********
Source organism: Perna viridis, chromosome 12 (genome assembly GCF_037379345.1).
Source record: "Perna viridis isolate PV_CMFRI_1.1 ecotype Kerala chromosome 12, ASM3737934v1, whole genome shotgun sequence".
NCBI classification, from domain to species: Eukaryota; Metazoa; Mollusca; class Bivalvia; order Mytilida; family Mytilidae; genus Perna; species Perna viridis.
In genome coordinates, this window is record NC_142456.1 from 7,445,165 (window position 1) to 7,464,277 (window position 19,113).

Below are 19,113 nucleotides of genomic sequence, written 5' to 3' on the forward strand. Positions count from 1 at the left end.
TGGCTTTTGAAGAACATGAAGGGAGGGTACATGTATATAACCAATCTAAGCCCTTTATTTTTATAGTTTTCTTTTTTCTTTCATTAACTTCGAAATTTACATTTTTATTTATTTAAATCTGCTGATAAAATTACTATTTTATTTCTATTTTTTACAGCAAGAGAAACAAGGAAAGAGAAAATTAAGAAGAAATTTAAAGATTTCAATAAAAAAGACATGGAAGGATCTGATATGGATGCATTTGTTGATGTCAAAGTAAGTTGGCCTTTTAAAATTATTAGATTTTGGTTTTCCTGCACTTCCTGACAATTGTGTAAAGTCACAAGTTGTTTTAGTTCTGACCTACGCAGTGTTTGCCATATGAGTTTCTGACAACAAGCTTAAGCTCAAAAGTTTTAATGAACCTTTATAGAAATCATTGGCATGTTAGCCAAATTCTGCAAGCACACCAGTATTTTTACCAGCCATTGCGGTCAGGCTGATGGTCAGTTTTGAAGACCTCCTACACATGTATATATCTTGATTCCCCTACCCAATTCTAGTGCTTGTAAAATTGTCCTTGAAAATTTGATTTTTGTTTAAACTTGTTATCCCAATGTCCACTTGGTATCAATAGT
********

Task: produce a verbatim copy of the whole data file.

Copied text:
Source organism: Perna viridis, chromosome 12 (genome assembly GCF_037379345.1).
Source record: "Perna viridis isolate PV_CMFRI_1.1 ecotype Kerala chromosome 12, ASM3737934v1, whole genome shotgun sequence".
NCBI classification, from domain to species: Eukaryota; Metazoa; Mollusca; class Bivalvia; order Mytilida; family Mytilidae; genus Perna; species Perna viridis.
In genome coordinates, this window is record NC_142456.1 from 7,445,165 (window position 1) to 7,464,277 (window position 19,113).

Below are 19,113 nucleotides of genomic sequence, written 5' to 3' on the forward strand. Positions count from 1 at the left end.
TGGCTTTTGAAGAACATGAAGGGAGGGTACATGTATATAACCAATCTAAGCCCTTTATTTTTATAGTTTTCTTTTTTCTTTCATTAACTTCGAAATTTACATTTTTATTTATTTAAATCTGCTGATAAAATTACTATTTTATTTCTATTTTTTACAGCAAGAGAAACAAGGAAAGAGAAAATTAAGAAGAAATTTAAAGATTTCAATAAAAAAGACATGGAAGGATCTGATATGGATGCATTTGTTGATGTCAAAGTAAGTTGGCCTTTTAAAATTATTAGATTTTGGTTTTCCTGCACTTCCTGACAATTGTGTAAAGTCACAAGTTGTTTTAGTTCTGACCTACGCAGTGTTTGCCATATGAGTTTCTGACAACAAGCTTAAGCTCAAAAGTTTTAATGAACCTTTATAGAAATCATTGGCATGTTAGCCAAATTCTGCAAGCACACCAGTATTTTTACCAGCCATTGCGGTCAGGCTGATGGTCAGTTTTGAAGACCTCCTACACATGTATATATCTTGATTCCCCTACCCAATTCTAGTGCTTGTAAAATTGTCCTTGAAAATTTGATTTTTGTTTAAACTTGTTATCCCAATGTCCACTTGGTATCAATAGT